Mozart's Requiem Analysis Essay

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Mozart’s Requiem is “one of the most performed and studied pieces of music in history” (Stango, n.d.). The story behind the start of this piece begins with Count Franz von Walsegg, who commissioned a requiem mass for his wife Anna (who had passed away). Throughout his work on this piece, Mozart began to get so emotionally involved with the piece that he believed that he was writing a death mass for himself. Mozart died December 5, 1791, with only half of the Requiem finished (through Lacrimosa). Franz Xaver Süssmayr finished the Requiem based on Mozart’s specifications from notes and what he had already written. The completed work is dated 1792 by Süssmayr and was performed for the first time on January 2, 1793. Mozart’s intent for this…show more content…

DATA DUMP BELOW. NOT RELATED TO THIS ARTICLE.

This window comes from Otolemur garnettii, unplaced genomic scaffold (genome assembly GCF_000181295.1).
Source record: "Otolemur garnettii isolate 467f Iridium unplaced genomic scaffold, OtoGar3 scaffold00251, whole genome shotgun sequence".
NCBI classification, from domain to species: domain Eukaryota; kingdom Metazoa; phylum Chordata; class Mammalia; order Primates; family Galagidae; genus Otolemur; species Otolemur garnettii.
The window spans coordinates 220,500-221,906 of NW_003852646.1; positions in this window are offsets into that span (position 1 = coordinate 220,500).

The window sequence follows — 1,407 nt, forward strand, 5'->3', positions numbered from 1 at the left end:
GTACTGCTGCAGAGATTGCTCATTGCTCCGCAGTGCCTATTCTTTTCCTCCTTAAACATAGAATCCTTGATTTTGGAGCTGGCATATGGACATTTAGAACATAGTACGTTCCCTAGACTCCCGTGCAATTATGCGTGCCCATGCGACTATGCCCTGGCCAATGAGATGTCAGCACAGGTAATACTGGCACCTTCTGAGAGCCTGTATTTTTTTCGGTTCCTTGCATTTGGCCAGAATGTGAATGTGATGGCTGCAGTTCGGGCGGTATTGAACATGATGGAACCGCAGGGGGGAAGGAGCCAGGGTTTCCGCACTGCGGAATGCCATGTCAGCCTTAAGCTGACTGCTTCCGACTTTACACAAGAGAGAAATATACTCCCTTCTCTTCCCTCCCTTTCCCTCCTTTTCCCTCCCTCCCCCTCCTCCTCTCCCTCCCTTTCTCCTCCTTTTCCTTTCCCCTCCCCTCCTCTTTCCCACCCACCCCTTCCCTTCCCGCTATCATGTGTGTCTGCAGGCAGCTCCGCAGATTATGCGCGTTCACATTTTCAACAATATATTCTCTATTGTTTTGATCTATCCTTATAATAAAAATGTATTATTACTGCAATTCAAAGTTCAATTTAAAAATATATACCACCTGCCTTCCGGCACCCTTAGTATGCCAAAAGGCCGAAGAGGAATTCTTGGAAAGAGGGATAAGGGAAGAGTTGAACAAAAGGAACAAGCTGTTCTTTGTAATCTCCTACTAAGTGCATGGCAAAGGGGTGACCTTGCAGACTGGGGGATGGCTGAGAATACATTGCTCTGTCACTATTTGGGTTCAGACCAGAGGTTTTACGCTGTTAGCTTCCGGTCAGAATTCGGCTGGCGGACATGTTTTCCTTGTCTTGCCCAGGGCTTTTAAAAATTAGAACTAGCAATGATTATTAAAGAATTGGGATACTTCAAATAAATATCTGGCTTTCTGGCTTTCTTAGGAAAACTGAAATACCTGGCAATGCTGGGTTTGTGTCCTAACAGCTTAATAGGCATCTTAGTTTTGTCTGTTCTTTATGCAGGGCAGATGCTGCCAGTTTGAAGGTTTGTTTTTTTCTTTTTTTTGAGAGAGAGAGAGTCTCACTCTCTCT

Deliver them from the lion's mouth. Neither let them fall into darkness nor the black abyss swallow them up. And let St. Michael, Thy standard-bearer, lead them into the holy light which once Thou didst promise to Abraham and his seed” (“Full Text Lyrics,” n.d.). I was asked to explain why the Corni di Bassetto is the only instrument not in the key of Bb/g. This is because the Corni di Bassetto, a basset horn, is in F, a perfect fifth below concert pitch. Everything the Corni di Bassetto plays sounds a perfect fifth below the written note. Getting down to some smaller details, I have Neapolitan chords, nonchord tones, voice leading, sequences, elisions, and imitation to discuss. In measure 12, beat 1, there is a major chord built on the lowered second scale degree of C minor. This chord is a Db major. Following some research on this chord, I found that it is what’s called a Neapolitan chord, its name coming from its association with the “Neapolitan school” of 18th century Italian opera composers (“Neapolitan Chord,” n.d.). What is unusual about the one found in measure 12 is that it is not found in its common first inversion form, but rather in second inversion. This chord’s harmonic function is to prepare for the dominant. The fifth of the chord (Ab) usually resolves down a semitone to G (which is what happens in the bass part on beat 3). Another curious thing about this
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